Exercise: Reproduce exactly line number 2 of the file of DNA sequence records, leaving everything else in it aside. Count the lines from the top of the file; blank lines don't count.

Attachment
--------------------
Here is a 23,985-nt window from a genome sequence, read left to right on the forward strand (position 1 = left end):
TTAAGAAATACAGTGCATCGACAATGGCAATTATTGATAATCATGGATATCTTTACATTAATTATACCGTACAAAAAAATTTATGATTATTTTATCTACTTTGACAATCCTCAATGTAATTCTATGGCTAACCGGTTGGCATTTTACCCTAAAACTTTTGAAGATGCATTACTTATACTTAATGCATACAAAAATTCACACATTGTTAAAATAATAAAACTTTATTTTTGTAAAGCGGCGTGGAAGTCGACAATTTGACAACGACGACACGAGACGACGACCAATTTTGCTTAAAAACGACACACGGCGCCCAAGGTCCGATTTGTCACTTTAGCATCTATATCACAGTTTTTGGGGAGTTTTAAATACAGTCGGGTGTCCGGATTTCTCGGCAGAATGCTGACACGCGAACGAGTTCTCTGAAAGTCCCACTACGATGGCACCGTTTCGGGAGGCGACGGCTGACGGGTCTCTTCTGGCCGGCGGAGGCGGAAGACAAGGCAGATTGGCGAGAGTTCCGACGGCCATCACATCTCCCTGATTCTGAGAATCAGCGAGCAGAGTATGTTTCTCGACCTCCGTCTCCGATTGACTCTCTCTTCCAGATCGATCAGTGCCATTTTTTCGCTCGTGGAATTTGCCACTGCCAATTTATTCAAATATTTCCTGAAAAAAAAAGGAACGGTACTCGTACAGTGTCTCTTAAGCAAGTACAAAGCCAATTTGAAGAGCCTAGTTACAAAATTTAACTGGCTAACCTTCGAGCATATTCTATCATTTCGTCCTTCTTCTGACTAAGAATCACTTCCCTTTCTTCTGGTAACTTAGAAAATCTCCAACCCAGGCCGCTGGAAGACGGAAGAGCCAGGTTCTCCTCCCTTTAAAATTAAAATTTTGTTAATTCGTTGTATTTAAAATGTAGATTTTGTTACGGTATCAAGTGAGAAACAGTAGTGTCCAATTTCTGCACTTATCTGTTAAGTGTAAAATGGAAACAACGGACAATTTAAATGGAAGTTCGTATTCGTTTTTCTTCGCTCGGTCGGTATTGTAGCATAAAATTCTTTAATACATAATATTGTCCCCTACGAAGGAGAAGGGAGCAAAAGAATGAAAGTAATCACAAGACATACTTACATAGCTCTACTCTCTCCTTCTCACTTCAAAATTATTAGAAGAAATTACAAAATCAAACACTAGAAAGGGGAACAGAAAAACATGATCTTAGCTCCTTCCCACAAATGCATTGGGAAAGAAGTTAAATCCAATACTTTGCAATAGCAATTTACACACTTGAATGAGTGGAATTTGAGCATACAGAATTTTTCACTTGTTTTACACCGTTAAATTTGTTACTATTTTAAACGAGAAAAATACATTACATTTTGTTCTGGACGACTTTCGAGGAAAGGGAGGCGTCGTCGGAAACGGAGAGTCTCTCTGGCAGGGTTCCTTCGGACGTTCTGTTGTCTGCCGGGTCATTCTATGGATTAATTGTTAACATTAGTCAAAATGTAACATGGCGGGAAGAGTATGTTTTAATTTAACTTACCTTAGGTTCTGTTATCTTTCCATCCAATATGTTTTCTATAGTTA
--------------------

TTAAGAAATACAGTGCATCGACAATGGCAATTATTGATAATCATGGATATCTTTACATTAATTATACCGTACAAAAAAATTTATGATTATTTTATCTACTTTGACAATCCTCAATGTAATTCTATGGCTAACCGGTTGGCATTTTACCCTAAAACTTTTGAAGATGCATTACTTATACTTAATGCATACAAAAATTCACACATTGTTAAAATAATAAAACTTTATTTTTGTAAAGCGGCGTGGAAGTCGACAATTTGACAACGACGACACGAGACGACGACCAATTTTGCTTAAAAACGACACACGGCGCCCAAGGTCCGATTTGTCACTTTAGCATCTATATCACAGTTTTTGGGGAGTTTTAAATACAGTCGGGTGTCCGGATTTCTCGGCAGAATGCTGACACGCGAACGAGTTCTCTGAAAGTCCCACTACGATGGCACCGTTTCGGGAGGCGACGGCTGACGGGTCTCTTCTGGCCGGCGGAGGCGGAAGACAAGGCAGATTGGCGAGAGTTCCGACGGCCATCACATCTCCCTGATTCTGAGAATCAGCGAGCAGAGTATGTTTCTCGACCTCCGTCTCCGATTGACTCTCTCTTCCAGATCGATCAGTGCCATTTTTTCGCTCGTGGAATTTGCCACTGCCAATTTATTCAAATATTTCCTGAAAAAAAAAGGAACGGTACTCGTACAGTGTCTCTTAAGCAAGTACAAAGCCAATTTGAAGAGCCTAGTTACAAAATTTAACTGGCTAACCTTCGAGCATATTCTATCATTTCGTCCTTCTTCTGACTAAGAATCACTTCCCTTTCTTCTGGTAACTTAGAAAATCTCCAACCCAGGCCGCTGGAAGACGGAAGAGCCAGGTTCTCCTCCCTTTAAAATTAAAATTTTGTTAATTCGTTGTATTTAAAATGTAGATTTTGTTACGGTATCAAGTGAGAAACAGTAGTGTCCAATTTCTGCACTTATCTGTTAAGTGTAAAATGGAAACAACGGACAATTTAAATGGAAGTTCGTATTCGTTTTTCTTCGCTCGGTCGGTATTGTAGCATAAAATTCTTTAATACATAATATTGTCCCCTACGAAGGAGAAGGGAGCAAAAGAATGAAAGTAATCACAAGACATACTTACATAGCTCTACTCTCTCCTTCTCACTTCAAAATTATTAGAAGAAATTACAAAATCAAACACTAGAAAGGGGAACAGAAAAACATGATCTTAGCTCCTTCCCACAAATGCATTGGGAAAGAAGTTAAATCCAATACTTTGCAATAGCAATTTACACACTTGAATGAGTGGAATTTGAGCATACAGAATTTTTCACTTGTTTTACACCGTTAAATTTGTTACTATTTTAAACGAGAAAAATACATTACATTTTGTTCTGGACGACTTTCGAGGAAAGGGAGGCGTCGTCGGAAACGGAGAGTCTCTCTGGCAGGGTTCCTTCGGACGTTCTGTTGTCTGCCGGGTCATTCTATGGATTAATTGTTAACATTAGTCAAAATGTAACATGGCGGGAAGAGTATGTTTTAATTTAACTTACCTTAGGTTCTGTTATCTTTCCATCCAATATGTTTTCTATAGTTA